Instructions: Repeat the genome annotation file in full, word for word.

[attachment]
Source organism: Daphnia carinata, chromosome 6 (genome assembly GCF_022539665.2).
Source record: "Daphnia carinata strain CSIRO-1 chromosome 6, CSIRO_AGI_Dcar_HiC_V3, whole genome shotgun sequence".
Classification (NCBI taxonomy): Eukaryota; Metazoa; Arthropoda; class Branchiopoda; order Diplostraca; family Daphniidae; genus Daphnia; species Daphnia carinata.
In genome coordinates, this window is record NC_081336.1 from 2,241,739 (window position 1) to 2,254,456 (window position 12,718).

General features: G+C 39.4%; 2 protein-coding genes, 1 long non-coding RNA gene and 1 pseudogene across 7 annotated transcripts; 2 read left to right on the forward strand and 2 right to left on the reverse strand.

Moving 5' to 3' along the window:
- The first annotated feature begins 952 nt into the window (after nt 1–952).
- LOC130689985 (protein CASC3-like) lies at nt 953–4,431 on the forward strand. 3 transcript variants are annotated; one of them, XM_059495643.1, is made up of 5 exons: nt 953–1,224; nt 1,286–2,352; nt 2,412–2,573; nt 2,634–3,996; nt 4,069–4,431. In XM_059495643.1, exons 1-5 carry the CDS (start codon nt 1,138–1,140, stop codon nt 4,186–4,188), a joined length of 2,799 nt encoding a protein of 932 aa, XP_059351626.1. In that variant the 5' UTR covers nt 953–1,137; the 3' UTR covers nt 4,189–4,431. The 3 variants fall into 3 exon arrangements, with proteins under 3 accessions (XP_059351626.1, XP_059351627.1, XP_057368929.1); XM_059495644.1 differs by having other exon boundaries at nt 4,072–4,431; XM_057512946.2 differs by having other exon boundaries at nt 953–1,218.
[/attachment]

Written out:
Source organism: Daphnia carinata, chromosome 6 (genome assembly GCF_022539665.2).
Source record: "Daphnia carinata strain CSIRO-1 chromosome 6, CSIRO_AGI_Dcar_HiC_V3, whole genome shotgun sequence".
Classification (NCBI taxonomy): Eukaryota; Metazoa; Arthropoda; class Branchiopoda; order Diplostraca; family Daphniidae; genus Daphnia; species Daphnia carinata.
In genome coordinates, this window is record NC_081336.1 from 2,241,739 (window position 1) to 2,254,456 (window position 12,718).

General features: G+C 39.4%; 2 protein-coding genes, 1 long non-coding RNA gene and 1 pseudogene across 7 annotated transcripts; 2 read left to right on the forward strand and 2 right to left on the reverse strand.

Moving 5' to 3' along the window:
- The first annotated feature begins 952 nt into the window (after nt 1–952).
- LOC130689985 (protein CASC3-like) lies at nt 953–4,431 on the forward strand. 3 transcript variants are annotated; one of them, XM_059495643.1, is made up of 5 exons: nt 953–1,224; nt 1,286–2,352; nt 2,412–2,573; nt 2,634–3,996; nt 4,069–4,431. In XM_059495643.1, exons 1-5 carry the CDS (start codon nt 1,138–1,140, stop codon nt 4,186–4,188), a joined length of 2,799 nt encoding a protein of 932 aa, XP_059351626.1. In that variant the 5' UTR covers nt 953–1,137; the 3' UTR covers nt 4,189–4,431. The 3 variants fall into 3 exon arrangements, with proteins under 3 accessions (XP_059351626.1, XP_059351627.1, XP_057368929.1); XM_059495644.1 differs by having other exon boundaries at nt 4,072–4,431; XM_057512946.2 differs by having other exon boundaries at nt 953–1,218.